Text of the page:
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View Diary: 'Fix the Debt' operates as a front for corporate tax breaks and cuts in government social programs (127 comments)

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  •  What's GAAP? Also, under the deferred tax (4+ / 0-)

    liability thing, can they be deferred forever?

    •  GAAP = "generally accepted accounting (6+ / 0-)

      principles," which is the set of rules, principles, and guidelines that govern how financial statements are put together.

      Yep, they can be deferred forever as long as there's no expectation that they'll be repatriated in the future.

      •  Well, that just really pisses. (1+ / 0-)
        Recommended by:
        •  Remember, though, it has nothing to do (5+ / 0-)

          with tax.  It only has an impact on the book profit that the company discloses when it releases financial numbers to its investors.

          The reason it comes up at all in this debate is that, under GAAP, companies have to disclose how much profit they've indefinitely reinvested abroad, which in turn can serve as a reasonable basis for how much profit is out there going untaxed.

          •  Thanks for clarifying, unfortunately, you lost (1+ / 0-)
            Recommended by:
            johnny wurster


            It has nothing to do with tax because....  earnings earned oversees is not taxed?  Is this right?

            •  Sorry, it's sorta complicated. (7+ / 0-)

              Here's the set-up:

              US parent company ("Parent") owns 100% of a foreign subsidiary ("Sub").  Let's say Sub makes $100 of profit in a foreign country this year.  If it pays Parent the $100 this year in the form of a dividend, Parent will pay the IRS $35 in tax and keep the remaining $65.  For accounting purposes, Parent and Sub are "consolidated," meaning they're treated as the same entity.  So on the financial statements that Parent releases to its investors, it'll report $100 of profit, $35 of income tax expense.

              But let's say Sub doesn't pay a dividend back to Parent, and just keeps the dividend.  Maybe it'll pay the dividend next year, maybe the year after.  The IRS doesn't tax Sub's earnings*, since it's a foreign corporation; instead, it only taxes profits when they're sent back to Parent from Sub. But, on the financial statements, Parent will report $100 of profit and will still report $35 of tax expense.  The reason for that is that Sub will probably pay a dividend in the future, so Parent will probably wind up paying that $35 in tax, even if they do so in the next few years. In the jargon, this is an "accrued expense."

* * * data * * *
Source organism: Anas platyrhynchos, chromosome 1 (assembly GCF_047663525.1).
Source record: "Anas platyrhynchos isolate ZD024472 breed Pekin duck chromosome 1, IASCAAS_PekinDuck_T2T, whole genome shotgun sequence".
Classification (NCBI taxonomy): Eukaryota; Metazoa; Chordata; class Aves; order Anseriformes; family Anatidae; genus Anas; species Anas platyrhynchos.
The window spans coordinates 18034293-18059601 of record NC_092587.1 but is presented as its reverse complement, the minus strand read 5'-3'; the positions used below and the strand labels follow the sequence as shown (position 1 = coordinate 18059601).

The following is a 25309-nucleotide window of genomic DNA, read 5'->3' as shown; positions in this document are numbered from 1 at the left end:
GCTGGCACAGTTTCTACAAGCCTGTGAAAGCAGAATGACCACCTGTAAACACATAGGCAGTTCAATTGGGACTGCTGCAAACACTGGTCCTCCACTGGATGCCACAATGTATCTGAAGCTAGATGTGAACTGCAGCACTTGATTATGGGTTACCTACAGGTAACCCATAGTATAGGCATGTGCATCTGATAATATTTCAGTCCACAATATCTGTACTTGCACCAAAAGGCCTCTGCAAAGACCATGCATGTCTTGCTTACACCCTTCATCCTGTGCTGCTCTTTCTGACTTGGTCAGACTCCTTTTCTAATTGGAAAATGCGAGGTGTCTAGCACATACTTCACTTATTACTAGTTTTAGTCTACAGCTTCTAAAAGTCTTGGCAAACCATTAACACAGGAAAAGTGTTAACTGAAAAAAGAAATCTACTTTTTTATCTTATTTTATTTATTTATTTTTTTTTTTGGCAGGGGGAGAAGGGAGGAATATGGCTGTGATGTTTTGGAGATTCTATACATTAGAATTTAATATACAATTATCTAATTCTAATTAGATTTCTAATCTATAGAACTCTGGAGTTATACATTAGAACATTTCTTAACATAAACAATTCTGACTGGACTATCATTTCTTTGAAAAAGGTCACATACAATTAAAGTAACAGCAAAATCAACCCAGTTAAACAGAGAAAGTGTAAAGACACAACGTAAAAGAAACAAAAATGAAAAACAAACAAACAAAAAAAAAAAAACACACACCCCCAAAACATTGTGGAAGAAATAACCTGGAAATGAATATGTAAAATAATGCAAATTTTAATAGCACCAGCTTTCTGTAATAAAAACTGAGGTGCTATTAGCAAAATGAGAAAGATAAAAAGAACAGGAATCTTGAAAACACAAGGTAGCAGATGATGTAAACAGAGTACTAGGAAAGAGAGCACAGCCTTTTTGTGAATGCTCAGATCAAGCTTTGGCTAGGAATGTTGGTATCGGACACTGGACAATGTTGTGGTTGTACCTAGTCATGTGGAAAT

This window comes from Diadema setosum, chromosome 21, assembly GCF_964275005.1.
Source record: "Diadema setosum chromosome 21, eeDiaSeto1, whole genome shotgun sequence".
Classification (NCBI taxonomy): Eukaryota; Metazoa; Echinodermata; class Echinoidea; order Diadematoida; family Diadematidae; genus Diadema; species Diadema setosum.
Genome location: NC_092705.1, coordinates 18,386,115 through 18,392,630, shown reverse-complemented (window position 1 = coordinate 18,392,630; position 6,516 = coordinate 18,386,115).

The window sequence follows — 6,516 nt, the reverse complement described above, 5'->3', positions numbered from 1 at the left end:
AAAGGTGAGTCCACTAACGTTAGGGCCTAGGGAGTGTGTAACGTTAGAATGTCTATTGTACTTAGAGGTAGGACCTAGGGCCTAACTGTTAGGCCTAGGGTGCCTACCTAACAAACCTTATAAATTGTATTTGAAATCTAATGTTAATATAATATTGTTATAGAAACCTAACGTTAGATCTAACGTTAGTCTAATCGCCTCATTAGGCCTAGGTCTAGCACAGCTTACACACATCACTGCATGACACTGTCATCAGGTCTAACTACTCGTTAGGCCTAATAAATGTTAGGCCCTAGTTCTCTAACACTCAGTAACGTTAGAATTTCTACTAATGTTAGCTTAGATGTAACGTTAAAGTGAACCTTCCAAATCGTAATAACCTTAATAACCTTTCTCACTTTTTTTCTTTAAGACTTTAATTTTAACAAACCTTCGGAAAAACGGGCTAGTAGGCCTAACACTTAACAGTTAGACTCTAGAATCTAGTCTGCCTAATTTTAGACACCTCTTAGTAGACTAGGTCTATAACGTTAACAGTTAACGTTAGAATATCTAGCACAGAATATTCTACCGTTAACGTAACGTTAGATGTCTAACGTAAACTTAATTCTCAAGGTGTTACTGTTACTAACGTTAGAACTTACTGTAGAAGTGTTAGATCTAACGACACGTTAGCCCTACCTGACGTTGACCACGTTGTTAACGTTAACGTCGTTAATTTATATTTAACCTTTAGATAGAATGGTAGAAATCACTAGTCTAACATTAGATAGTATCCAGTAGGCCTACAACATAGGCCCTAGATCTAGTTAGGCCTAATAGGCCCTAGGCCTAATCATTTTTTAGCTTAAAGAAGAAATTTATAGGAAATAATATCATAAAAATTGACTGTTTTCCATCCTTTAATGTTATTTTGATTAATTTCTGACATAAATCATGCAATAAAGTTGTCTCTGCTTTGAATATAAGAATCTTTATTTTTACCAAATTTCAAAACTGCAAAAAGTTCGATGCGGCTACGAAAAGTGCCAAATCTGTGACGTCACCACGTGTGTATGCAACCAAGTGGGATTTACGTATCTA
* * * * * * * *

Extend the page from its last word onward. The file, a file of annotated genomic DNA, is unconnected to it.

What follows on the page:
So let's say Sub has a good business, and decides to plow the $100 of profit back into its business, and probably will never pay the $100 back to Parent.  That means that Parent will probably never pay the $35 to the IRS, and, under GAAP accounting rules, that means that it doesn't need to report $35 of tax expense. IOW, the Sub is telling us that the profits are indefinitely reinvested abroad, so the IRS will probably never have the chance to tax it, so they don't have to report a tax expense.

              So, for tax, the only thing that matters is when the dividend is paid from Sub to Parent.  Whether that profit is indefinitely reinvested abroad or only temporarily reinvested abroad doesn't matter a lick for tax purposes.  However, whether the profit is indefinitely reinvested abroad does matter very much for how the company reports its accrued tax expense to its investors.

              * Putting aside CFC and subpart F rules.

          •  "untaxed" (0+ / 0-)

            To clarify...he means untaxed in the US.  It was taxed in the jurisiction it was earned.

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